TDmonthly Magazine!
April 2007 | Vol. VI - No. 4


Dolls: Teaching Unselfishness

P31 Doll Focuses on Generosity

[Grandmother Ruth Mandt] appreciates that the doll takes the focus off clothes and boys, and encourages girls “to think of others.”
This month, TDmonthly Magazine’s Dolls Roundtable participants reviewed the P31 Elizabeth “Pure Heart” doll by One2Believe. Elizabeth is part of an exclusive new line of quality dolls featuring 19.5”-tall characters that each come with an accessory item and activities designed to help teach girls of today to become the Proverbs 31 women of tomorrow. Most reviewers appreciated the “cute” appearance and playability of the dolls, while the girls enjoyed making cookies and focusing on helping others.

Roundtable participants included Ruth Mandt with her granddaughters Paige (6) and Brielle (10); grandmother Barbara Smith; Amanda Forrest with her daughters Sydney (7) and Savannah (6); Kim Hobbs, owner of Hobbs House of Dolls in Marietta, Ga.; and doll collector Brenda Oxford.

TDmonthly rating:

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“Pure Heart Doll” comes with cookie cutters and a recipe, and 6-year-old Paige McQuirt reported that she liked making the cookies.

“Paige and Brielle loved the doll, and doing things to help others made them feel good about themselves,” grandmother Ruth Mandt said, adding that she appreciates that the doll takes the focus off clothes and boys, and encourages girls “to think of others.” She gave it the highest rating: 5 stars.

Amanda Forrest, mother to Sydney and Savannah, said she liked the doll because it’s “light and easy for the child to carry.”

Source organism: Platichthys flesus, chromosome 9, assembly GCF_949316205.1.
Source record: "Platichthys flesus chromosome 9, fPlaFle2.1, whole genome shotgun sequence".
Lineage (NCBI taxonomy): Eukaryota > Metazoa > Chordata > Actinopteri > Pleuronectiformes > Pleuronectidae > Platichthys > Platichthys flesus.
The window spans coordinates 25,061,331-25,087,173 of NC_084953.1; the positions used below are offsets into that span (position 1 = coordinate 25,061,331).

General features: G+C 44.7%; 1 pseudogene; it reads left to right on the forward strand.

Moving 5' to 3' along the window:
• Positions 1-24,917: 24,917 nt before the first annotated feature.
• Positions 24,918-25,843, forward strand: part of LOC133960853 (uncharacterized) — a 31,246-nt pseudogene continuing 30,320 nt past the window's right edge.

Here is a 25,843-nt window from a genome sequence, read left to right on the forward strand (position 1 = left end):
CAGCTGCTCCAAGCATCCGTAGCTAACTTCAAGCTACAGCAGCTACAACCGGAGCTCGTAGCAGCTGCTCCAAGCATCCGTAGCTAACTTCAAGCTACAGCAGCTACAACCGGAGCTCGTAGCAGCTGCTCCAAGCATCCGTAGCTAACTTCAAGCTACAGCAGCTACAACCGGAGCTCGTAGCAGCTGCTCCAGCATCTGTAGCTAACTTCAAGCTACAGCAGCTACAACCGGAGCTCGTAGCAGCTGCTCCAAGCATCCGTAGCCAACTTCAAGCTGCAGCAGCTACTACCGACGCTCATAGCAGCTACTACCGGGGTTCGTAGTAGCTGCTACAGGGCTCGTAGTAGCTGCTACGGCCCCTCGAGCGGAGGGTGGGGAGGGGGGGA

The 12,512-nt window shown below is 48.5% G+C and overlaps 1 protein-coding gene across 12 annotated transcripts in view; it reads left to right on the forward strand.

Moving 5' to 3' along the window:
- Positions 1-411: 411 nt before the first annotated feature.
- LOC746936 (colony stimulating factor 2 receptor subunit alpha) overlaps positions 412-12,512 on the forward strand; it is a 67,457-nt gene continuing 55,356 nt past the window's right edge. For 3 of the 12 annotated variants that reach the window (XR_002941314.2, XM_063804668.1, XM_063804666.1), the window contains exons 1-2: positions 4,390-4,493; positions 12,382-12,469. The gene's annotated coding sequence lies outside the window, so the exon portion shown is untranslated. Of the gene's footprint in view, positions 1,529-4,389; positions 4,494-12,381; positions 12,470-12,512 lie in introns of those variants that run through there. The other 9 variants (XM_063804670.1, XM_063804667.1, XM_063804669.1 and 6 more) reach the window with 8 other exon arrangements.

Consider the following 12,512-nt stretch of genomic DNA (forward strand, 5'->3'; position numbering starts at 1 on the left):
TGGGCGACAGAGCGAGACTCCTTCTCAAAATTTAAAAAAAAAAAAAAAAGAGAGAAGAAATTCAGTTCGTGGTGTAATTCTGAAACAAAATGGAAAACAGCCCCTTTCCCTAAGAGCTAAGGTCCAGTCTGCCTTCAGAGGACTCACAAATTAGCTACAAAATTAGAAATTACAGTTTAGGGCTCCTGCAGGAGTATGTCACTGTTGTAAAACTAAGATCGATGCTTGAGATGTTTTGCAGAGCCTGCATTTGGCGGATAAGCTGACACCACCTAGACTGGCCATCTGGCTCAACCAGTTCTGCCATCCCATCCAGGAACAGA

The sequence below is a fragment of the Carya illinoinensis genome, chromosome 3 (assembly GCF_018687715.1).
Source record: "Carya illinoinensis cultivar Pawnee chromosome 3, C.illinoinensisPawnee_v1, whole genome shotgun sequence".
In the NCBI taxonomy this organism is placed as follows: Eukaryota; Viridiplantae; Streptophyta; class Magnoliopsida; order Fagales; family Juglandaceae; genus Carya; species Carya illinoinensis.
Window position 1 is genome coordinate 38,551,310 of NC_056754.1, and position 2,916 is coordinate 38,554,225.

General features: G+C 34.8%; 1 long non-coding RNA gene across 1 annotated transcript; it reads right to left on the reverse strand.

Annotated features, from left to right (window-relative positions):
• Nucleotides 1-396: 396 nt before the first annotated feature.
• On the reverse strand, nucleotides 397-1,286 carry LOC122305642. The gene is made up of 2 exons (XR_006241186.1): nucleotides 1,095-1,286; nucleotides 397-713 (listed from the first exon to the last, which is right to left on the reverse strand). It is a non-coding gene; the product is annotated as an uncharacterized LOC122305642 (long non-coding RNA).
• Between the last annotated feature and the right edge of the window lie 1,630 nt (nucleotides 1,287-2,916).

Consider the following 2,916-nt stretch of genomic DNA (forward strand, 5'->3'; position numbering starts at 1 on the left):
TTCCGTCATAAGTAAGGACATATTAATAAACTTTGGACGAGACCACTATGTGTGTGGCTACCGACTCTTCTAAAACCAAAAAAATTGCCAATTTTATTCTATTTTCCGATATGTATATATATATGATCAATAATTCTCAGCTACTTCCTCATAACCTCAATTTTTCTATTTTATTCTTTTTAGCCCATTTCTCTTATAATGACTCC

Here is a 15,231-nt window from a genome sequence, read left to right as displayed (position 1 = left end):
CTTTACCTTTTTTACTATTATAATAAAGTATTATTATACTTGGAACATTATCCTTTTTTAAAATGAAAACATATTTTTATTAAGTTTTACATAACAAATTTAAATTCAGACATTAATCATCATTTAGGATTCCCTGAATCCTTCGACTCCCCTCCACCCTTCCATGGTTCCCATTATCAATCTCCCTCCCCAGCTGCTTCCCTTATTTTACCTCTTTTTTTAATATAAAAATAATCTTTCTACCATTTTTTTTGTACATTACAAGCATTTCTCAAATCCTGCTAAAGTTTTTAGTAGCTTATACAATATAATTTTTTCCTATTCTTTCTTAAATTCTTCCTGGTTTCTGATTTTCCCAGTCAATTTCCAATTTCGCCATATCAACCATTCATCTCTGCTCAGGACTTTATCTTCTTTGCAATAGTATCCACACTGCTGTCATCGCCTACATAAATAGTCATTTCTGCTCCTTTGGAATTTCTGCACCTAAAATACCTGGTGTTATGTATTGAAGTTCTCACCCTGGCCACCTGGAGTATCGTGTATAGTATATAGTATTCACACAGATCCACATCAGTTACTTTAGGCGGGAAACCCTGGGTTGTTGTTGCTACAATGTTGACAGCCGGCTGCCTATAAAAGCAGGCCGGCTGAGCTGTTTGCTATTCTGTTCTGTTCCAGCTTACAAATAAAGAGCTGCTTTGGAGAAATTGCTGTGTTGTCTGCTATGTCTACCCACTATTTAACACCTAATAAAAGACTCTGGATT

Sydney let her 6-year-old sister have the doll because she “really fell in love with it.” Savannah enjoyed putting it to sleep in a doll crib, and appreciated its go-to-sleep eyes.


Grandmother Barbara Smith said she thinks the doll is cute, but believes the construction could be a little better. Nevertheless, she rated it high, with 4 stars.

And though collector Brenda Oxford said the doll is not a collector-type, she noted that she would buy it as a gift, and gave it 4 stars.

“The message is good,” she said, “and it is a good teacher for girls.”

“I do not see the religious tie-in of the cookie cutter and recipe,” retailer Kim Hobbs pointed out, but mentioned the doll might sell well in Christian bookstores. She gave the doll a “3” rating.

Possible Improvements

Hobbs thought the doll has a cute face, but noted that its clothes could fit better.

And Mandt suggested “adding a doll diary … so the girl can keep a record of what good deeds the doll and she did to help others.”

Virginia DavisWriter's Bio: Virginia Davis is a freelance writer who is considered an expert in the area of dolls and collectibles. She has written hundreds of articles on dolls and toys, as well as other subjects, for numerous publications. She lives in Georgia. Read more articles by this author


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